Billy Vera has spent his entire life in the entertainment business. Although he is best known for his 1987 surprise #1 hit “At This Moment,” he’s also had roles in many movies and TV shows, and he’s written and performed some of the themes for those TV shows. But, it doesn’t stop there.
Vera has had a long career as a voice-over announcer, so odds are you’ve probably heard him at one time or another. He’s also an avid record collector and music historian who’s penned the liner notes to many collections and box sets, even winning a Grammy for his work on a Ray Charles set. His twists and turns are documented in his new book, Harlem to Hollywood from Backbeat Books.
He talks about what he learned from having both of his parents in the entertainment business growing up, how the first song he ever got published became a hit for Ricky Nelson. We also discuss what it was like winning over the hard-to-please crowd at the legendary Apollo Theater, getting signed to Atlantic Records, and writing a #1 hit for Dolly Parton.
Of course, we save room to get the story behind how the TV show Family Ties helped propel a six-year old non-hit of his to the top of the charts.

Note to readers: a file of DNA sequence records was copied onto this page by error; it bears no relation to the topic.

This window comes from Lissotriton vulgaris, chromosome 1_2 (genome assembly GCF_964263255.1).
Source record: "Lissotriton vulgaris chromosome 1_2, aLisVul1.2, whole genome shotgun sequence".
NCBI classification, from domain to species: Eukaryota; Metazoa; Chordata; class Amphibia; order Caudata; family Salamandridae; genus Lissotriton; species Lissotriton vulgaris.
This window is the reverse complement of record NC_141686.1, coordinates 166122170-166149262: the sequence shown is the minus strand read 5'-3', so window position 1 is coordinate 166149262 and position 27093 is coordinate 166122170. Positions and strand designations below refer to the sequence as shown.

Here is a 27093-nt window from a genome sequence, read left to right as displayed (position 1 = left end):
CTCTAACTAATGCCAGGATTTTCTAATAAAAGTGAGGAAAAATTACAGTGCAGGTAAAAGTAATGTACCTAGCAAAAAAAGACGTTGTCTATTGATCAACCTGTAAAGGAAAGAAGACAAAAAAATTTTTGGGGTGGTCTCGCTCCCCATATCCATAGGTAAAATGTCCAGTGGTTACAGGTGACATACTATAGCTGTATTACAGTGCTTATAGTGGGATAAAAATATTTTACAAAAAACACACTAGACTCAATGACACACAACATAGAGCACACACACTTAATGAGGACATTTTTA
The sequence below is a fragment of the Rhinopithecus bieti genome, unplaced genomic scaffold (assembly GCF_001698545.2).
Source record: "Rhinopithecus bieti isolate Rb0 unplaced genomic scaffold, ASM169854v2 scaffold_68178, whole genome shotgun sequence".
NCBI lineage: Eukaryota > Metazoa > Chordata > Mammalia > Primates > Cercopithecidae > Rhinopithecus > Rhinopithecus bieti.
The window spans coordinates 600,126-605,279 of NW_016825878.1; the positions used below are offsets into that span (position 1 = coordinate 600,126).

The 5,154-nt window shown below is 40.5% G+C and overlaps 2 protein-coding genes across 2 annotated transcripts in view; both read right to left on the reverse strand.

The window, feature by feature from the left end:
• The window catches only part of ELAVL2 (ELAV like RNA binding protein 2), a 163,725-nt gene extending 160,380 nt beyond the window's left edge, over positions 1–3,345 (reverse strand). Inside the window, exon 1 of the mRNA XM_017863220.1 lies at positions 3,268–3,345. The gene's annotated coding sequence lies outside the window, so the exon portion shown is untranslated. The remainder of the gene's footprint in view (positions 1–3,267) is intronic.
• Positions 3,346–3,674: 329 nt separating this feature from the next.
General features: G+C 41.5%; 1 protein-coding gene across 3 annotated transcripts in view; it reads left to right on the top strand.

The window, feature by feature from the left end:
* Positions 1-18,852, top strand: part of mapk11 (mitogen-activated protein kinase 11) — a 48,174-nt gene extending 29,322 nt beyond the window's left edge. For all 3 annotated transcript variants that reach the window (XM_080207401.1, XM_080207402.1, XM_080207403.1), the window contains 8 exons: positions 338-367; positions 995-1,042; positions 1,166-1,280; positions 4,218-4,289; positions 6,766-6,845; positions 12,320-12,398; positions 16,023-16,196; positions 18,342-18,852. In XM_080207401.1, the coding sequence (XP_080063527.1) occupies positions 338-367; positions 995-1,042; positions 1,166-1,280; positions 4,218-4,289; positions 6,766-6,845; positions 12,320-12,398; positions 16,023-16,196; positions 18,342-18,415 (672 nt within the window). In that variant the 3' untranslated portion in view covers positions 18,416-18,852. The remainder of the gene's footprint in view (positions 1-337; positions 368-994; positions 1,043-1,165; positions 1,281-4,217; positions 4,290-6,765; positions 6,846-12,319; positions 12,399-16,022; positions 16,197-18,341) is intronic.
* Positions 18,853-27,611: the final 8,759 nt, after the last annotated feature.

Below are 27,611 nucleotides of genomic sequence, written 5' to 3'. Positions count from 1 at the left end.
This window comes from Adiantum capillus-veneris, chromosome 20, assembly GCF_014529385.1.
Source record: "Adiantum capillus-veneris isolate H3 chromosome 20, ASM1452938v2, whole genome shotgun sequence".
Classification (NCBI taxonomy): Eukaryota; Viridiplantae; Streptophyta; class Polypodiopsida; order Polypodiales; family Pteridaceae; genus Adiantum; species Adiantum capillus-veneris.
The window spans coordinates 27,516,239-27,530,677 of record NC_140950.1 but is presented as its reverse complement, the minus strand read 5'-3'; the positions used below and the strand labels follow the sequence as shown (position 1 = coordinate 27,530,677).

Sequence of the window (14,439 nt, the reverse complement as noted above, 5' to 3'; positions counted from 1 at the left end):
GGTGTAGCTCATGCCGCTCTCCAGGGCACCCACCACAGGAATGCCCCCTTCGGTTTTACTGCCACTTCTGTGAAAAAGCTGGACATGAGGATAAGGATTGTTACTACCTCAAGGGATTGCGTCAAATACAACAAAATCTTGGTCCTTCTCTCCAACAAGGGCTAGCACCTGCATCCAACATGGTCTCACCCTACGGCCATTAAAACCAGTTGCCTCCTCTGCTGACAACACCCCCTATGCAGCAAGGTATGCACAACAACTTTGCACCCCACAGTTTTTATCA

NRBQ has been making music, some brilliant, some downright indescribable, for over 50 years now. All Hopped Up is their fifth album, originally issued in 1977, and it’s finally been reissued by Omnivore Recordings, who even found some bonus tracks.
From their 1969 debut album, NRBQ specialized in genre-hopping, mixing party rockers alongside avant-garde jazz, while tender ballads rubbed shoulders with novelty numbers.
That eclecticism certainly prevented the band from gaining much traction or mass popularity, but it made for interesting albums and incendiary live shows.
All Hopped Up marked the debut of the “classic” NRBQ lineup that would stay intact for two decades – Terry Adams (keyboards), Joey Spampinato (bass), Al Anderson (guitar) and new arrival, Tom Ardolino (drums). It also was the first LP the band issued independently, on their own Red Rooster label. Continue reading NRBQ – All Hopped Up (Omnivore Recordings) (review)→